Toni’s added a few trinkets. She’s given him a new Star Wars figurine, a new laptop (okay, not a trinket for him, but definitely a trinket for her) and a new backpack on the piano bench. But the best part of all is what’s on the top shelf.

May’s glasses collection.

Of course Toni noticed. She always does.

In the end, it’s a split second decision that follows a split second idea when he notices May’s favorite pair of sunglasses on the end; rose gold, with the lenses in the shapes of hearts. Peter grabs them and heads to the door.

“See?” Ben says as Peter hastens to put his shoes back on. “I didn’t really drop the desk, I did it on purpose so Toni could - Peter?”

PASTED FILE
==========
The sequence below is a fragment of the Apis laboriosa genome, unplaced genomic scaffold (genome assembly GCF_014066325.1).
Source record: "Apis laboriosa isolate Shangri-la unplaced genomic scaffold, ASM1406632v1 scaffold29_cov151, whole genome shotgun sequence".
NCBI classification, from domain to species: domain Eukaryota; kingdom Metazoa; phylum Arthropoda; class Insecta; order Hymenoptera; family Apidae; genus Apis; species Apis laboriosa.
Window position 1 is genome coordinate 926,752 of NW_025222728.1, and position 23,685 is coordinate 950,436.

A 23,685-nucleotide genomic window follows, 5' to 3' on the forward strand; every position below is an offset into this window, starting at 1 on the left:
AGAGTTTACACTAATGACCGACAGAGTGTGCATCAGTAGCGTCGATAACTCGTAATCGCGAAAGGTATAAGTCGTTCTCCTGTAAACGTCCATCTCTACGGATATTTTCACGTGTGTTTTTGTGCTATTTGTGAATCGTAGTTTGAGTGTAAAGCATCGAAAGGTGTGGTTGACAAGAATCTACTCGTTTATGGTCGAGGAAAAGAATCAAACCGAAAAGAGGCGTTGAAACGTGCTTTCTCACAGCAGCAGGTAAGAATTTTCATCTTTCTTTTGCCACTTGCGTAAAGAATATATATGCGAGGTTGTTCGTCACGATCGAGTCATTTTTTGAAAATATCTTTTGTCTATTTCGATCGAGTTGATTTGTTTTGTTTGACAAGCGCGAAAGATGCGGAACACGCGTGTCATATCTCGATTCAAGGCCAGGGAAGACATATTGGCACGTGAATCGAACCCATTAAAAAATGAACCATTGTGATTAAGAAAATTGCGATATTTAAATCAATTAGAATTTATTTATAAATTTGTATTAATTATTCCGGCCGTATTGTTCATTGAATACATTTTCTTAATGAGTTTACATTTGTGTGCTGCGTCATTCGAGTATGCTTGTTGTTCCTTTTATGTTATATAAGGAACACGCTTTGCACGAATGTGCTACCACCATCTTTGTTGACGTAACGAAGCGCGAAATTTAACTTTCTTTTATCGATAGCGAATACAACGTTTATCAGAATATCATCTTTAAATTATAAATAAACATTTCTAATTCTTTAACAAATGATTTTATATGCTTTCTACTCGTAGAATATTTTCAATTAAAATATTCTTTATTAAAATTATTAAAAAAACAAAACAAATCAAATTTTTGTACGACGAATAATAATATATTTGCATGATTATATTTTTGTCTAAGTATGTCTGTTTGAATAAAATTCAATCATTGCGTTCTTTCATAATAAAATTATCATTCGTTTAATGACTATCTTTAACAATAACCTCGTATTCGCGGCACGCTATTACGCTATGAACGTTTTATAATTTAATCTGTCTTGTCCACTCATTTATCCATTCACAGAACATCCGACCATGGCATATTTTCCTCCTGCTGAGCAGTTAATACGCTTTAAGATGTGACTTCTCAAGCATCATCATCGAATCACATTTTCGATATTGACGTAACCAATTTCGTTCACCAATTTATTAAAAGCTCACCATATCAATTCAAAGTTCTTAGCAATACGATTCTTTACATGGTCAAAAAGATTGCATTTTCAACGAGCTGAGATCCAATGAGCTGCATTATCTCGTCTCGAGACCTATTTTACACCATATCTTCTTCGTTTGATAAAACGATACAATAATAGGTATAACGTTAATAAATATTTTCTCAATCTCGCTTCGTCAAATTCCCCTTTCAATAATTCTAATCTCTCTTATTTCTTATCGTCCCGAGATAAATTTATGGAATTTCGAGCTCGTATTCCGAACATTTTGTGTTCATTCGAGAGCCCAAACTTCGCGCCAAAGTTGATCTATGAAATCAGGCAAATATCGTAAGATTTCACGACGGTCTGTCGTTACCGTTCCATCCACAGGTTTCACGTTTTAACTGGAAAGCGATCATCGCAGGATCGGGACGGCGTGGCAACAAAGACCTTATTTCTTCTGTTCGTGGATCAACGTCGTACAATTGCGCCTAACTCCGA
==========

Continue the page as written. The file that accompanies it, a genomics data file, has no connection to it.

He leaves his uncle in the dark as he runs down the stairs, hoping to catch Toni before she’s gone. Luckily, she’s only unlocking the car, slipping her blazer back on, when Peter makes it down to the street. “Lordy, that was fast,” she says with a grin when she spots him. She sets the cookies on the hood of the car. “I thought I’d have more time before - oomph!”

Peter rams into her, giving her the biggest hug he can manage.

She returns it immediately, wrapping one arm around his shoulders while her other hand rests on the back of his head, smoothing his hair over. “You like it, yeah? Plenty of space to do your Spanish assignments and whatnot. Which you will be doing if you ever want to make the roster for the next real Avengers mission.”

“Yes. Yes. All of that.” He hugs her tighter. “I love it. It’s perfect. Thank you.”